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Dev Biol. 2017 Apr 15;424(2):138-146. doi: 10.1016/j.ydbio.2017.03.007. Epub 2017 Mar 8.

Embryonic mosaic deletion of APP results in displaced Reelin-expressing cells in the cerebral cortex.

Author information

1
Ann Romney Center for Neurologic Diseases, Brigham and Women's Hospital and Harvard Medical School, Boston, MA 02115, USA.
2
Ann Romney Center for Neurologic Diseases, Brigham and Women's Hospital and Harvard Medical School, Boston, MA 02115, USA. Electronic address: tyoung@rics.bwh.harvard.edu.

Abstract

It is widely accepted that amyloid precursor protein (APP) plays a central role in the pathogenesis of Alzheimer's disease. In addition, APP has been proposed to have functions in numerous biological processes including neuronal proliferation, differentiation, migration, axon guidance, and neurite outgrowth, as well as in synapse formation and function. However, germline knockout of APP yields relatively subtle phenotypes, and brain development appears grossly normal. This is thought to be due in part to functional compensation by APP family members and other type I transmembrane proteins. Here, we have generated a conditional mouse knockout for APP that is controlled temporally using CreER and tamoxifen administration. We show that total cortical expression of APP is reduced following tamoxifen administration during embryonic time points critical for cortical lamination, and that this results in displacement of Reelin-positive cells below the cortical plate with a concurrent elevation in Reelin protein levels. These results support a role for APP in cortical lamination and demonstrate the utility of a conditional knockout approach in which APP can be deleted with temporal control in vivo. This new tool should be useful for many different applications in the study of APP function across the mammalian life span.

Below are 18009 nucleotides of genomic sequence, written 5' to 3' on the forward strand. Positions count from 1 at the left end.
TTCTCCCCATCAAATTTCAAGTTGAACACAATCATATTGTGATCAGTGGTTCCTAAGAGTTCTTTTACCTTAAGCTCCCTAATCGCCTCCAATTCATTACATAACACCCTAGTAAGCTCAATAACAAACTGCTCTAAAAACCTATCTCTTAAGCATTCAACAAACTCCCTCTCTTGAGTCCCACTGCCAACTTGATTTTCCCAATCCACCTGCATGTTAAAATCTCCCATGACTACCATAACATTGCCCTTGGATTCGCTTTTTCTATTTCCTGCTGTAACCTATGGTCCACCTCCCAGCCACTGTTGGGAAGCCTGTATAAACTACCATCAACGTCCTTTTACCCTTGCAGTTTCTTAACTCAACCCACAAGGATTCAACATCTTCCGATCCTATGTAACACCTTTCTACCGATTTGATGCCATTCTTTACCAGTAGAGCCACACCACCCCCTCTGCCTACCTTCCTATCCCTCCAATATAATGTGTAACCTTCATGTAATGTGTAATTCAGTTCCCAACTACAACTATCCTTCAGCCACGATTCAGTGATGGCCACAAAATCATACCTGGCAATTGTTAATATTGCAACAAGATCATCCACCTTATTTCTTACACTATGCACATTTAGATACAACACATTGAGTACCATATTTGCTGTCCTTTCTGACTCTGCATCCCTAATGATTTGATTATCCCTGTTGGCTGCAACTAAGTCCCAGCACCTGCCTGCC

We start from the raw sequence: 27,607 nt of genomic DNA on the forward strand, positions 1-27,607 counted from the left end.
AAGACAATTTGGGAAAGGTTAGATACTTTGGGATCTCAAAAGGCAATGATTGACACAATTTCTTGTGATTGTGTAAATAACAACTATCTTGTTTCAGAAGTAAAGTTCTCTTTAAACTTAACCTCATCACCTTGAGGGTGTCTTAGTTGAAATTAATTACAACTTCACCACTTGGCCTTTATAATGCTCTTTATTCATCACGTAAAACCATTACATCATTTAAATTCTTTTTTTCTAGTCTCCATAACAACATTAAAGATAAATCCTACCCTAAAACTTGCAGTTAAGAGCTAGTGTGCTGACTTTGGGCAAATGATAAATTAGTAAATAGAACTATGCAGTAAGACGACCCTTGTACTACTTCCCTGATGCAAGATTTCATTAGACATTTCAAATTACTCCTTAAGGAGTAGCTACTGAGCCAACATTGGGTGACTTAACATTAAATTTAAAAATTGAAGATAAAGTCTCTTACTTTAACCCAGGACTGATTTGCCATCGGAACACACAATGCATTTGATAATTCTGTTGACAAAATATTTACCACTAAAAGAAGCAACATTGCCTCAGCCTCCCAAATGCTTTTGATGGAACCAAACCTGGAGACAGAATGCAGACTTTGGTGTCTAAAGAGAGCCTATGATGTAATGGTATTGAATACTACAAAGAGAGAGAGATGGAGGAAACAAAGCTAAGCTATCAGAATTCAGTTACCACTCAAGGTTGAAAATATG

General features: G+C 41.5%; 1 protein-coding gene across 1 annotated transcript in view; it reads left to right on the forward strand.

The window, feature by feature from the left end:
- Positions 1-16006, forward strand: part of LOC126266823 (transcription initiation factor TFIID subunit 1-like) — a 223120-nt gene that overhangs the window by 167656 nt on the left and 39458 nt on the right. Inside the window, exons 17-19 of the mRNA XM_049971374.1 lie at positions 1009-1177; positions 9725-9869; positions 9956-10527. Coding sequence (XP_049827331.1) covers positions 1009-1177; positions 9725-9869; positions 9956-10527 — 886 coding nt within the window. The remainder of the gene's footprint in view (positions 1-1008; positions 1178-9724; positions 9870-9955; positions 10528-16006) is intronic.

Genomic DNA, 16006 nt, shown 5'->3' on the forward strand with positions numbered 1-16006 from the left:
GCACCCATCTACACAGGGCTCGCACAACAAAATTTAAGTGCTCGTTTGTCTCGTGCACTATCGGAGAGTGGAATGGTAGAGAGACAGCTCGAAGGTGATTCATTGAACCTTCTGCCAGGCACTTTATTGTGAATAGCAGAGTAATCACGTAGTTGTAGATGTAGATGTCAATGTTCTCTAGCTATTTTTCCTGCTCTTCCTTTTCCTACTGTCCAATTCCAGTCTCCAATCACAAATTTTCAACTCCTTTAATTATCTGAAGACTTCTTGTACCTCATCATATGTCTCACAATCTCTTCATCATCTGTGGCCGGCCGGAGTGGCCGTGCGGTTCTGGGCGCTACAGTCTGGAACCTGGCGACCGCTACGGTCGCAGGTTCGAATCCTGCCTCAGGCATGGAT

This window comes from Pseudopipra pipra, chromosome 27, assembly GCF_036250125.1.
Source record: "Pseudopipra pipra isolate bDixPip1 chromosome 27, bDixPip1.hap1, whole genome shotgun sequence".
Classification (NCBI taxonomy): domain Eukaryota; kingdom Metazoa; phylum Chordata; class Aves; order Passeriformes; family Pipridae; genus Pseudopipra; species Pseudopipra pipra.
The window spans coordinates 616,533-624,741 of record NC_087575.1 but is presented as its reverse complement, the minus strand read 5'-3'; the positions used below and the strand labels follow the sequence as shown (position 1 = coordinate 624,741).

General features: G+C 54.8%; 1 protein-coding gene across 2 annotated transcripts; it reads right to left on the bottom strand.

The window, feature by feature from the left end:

KEYWORDS:

APP; Alzheimer's; Cortex; Development; Migration; Reelin

PMID:
28284905
PMCID:
PMC5411011
DOI:
10.1016/j.ydbio.2017.03.007
[Indexed for MEDLINE]
Free PMC Article

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